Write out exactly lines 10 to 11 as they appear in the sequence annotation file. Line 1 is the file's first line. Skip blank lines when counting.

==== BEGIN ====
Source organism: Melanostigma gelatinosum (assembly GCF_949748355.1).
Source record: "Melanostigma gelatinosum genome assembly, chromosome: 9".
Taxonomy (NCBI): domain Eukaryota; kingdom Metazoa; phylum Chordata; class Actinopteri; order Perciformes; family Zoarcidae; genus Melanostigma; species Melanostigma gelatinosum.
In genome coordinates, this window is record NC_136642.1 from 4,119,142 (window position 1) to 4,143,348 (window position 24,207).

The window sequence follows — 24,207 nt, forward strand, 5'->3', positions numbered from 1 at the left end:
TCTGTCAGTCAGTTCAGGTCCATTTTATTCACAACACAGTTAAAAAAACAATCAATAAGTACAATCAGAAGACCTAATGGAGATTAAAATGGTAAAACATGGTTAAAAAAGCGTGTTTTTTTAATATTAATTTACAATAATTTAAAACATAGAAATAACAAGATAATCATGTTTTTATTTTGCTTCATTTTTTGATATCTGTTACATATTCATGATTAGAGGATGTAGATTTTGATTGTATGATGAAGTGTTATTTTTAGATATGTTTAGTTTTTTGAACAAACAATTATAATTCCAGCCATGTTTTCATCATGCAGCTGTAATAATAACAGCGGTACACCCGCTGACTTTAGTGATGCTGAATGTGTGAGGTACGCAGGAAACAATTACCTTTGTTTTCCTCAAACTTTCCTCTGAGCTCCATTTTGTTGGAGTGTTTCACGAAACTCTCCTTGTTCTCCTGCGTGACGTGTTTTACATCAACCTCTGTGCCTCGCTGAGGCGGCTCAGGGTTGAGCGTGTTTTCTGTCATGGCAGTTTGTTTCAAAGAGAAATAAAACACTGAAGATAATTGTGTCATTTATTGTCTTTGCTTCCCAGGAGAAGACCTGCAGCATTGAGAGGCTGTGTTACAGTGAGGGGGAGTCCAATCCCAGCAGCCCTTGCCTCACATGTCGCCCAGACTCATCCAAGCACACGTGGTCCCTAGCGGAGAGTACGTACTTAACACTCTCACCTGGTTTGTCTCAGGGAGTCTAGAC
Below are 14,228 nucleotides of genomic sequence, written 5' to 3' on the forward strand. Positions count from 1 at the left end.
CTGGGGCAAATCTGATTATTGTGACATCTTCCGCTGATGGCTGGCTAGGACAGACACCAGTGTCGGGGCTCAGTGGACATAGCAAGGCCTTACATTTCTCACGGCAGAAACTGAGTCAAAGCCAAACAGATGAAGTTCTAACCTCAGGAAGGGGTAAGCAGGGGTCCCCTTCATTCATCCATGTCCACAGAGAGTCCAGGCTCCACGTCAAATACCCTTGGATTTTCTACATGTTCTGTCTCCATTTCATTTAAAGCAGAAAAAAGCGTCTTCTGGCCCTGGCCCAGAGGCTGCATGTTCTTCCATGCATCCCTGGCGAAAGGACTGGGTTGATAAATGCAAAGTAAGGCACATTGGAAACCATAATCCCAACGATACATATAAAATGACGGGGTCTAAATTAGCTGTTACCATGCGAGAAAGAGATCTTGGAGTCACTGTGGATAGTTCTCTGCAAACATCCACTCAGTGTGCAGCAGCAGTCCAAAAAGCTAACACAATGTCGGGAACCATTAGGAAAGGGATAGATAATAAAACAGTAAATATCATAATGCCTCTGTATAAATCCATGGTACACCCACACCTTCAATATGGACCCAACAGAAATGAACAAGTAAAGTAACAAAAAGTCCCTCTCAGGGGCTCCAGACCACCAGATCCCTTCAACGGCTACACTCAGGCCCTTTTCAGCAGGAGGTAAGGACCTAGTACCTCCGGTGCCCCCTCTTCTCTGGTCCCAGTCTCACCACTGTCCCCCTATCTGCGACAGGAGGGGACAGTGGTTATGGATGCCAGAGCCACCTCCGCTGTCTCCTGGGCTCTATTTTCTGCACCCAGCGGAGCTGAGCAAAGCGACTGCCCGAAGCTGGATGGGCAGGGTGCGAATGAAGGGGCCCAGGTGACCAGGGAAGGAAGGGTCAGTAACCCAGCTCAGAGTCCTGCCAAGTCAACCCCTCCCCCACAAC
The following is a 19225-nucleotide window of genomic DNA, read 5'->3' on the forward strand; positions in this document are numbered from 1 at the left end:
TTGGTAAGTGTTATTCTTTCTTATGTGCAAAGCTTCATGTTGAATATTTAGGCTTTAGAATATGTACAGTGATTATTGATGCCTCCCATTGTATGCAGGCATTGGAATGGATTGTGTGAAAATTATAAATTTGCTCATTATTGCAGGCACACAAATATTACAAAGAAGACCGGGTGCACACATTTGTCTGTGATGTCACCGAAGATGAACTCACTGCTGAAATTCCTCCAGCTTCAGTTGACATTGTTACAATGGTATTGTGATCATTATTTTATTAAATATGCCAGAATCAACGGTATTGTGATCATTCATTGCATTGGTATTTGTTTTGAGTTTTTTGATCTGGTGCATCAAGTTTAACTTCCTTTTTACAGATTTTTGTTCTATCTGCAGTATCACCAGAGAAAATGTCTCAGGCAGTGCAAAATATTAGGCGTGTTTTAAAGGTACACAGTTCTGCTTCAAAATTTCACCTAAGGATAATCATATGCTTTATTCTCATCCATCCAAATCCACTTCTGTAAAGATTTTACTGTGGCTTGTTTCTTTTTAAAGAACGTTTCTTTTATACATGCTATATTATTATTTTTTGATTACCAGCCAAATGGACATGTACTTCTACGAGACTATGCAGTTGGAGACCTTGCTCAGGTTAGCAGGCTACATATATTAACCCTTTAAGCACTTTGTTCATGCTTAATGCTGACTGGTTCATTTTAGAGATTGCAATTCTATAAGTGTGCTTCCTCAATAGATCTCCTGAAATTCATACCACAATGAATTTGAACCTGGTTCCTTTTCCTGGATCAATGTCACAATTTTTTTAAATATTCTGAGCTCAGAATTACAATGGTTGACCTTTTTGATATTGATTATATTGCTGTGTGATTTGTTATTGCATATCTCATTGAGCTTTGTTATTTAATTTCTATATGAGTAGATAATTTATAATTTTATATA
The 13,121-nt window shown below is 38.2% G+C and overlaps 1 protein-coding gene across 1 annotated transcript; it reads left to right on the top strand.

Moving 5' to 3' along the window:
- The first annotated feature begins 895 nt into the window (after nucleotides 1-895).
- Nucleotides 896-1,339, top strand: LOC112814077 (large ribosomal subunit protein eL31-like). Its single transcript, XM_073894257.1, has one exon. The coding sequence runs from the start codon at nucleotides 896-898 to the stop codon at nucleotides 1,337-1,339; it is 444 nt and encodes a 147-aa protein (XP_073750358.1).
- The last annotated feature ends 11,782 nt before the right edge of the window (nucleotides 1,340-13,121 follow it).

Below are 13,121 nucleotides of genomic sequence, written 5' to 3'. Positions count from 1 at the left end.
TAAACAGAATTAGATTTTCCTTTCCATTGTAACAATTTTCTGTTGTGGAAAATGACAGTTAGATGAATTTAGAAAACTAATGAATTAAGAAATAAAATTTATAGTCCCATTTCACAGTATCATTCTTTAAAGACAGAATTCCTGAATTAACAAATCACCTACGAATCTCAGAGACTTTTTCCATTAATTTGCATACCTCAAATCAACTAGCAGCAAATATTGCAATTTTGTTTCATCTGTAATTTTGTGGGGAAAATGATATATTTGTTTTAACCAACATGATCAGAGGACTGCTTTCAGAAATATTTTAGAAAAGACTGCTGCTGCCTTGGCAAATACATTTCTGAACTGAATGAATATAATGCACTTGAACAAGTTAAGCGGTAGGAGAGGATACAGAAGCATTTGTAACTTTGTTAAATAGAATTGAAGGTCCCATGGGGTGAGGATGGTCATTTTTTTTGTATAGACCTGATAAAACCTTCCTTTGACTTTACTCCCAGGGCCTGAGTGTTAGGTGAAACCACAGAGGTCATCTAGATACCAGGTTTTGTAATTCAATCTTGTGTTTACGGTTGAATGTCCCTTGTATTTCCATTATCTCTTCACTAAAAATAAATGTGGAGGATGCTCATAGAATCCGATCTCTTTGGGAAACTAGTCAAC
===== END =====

TTGGTAAGTGTTATTCTTTCTTATGTGCAAAGCTTCATGTTGAATATTTAGGCTTTAGAATATGTACAGTGATTATTGATGCCTCCCATTGTATGCAGGCATTGGAATGGATTGTGTGAAAATTATAAATTTGCTCATTATTGCAGGCACACAAATATTACAAAGAAGACCGGGTGCACACATTTGTCTGTGATGTCACCGAAGATGAACTCACTGCTGAAATTCCTCCAGCTTCAGTTGACATTGTTACAATGGTATTGTGATCATTATTTTATTAAATATGCCAGAATCAACGGTATTGTGATCATTCATTGCATTGGTATTTGTTTTGAGTTTTTTGATCTGGTGCATCAAGTTTAACTTCCTTTTTACAGATTTTTGTTCTATCTGCAGTATCACCAGAGAAAATGTCTCAGGCAGTGCAAAATATTAGGCGTGTTTTAAAGGTACACAGTTCTGCTTCAAAATTTCACCTAAGGATAATCATATGCTTTATTCTCATCCATCCAAATCCACTTCTGTAAAGATTTTACTGTGGCTTGTTTCTTTTTAAAGAACGTTTCTTTTATACATGCTATATTATTATTTTTTGATTACCAGCCAAATGGACATGTACTTCTACGAGACTATGCAGTTGGAGACCTTGCTCAGGTTAGCAGGCTACATATATTAACCCTTTAAGCACTTTGTTCATGCTTAATGCTGACTGGTTCATTTTAGAGATTGCAATTCTATAAGTGTGCTTCCTCAATAGATCTCCTGAAATTCATACCACAATGAATTTGAACCTGGTTCCTTTTCCTGGATCAATGTCACAATTTTTTTAAATATTCTGAGCTCAGAATTACAATGGTTGACCTTTTTGATATTGATTATATTGCTGTGTGATTTGTTATTGCATATCTCATTGAGCTTTGTTATTTAATTTCTATATGAGTAGATAATTTATAATTTTATATA
The 13,121-nt window shown below is 38.2% G+C and overlaps 1 protein-coding gene across 1 annotated transcript; it reads left to right on the top strand.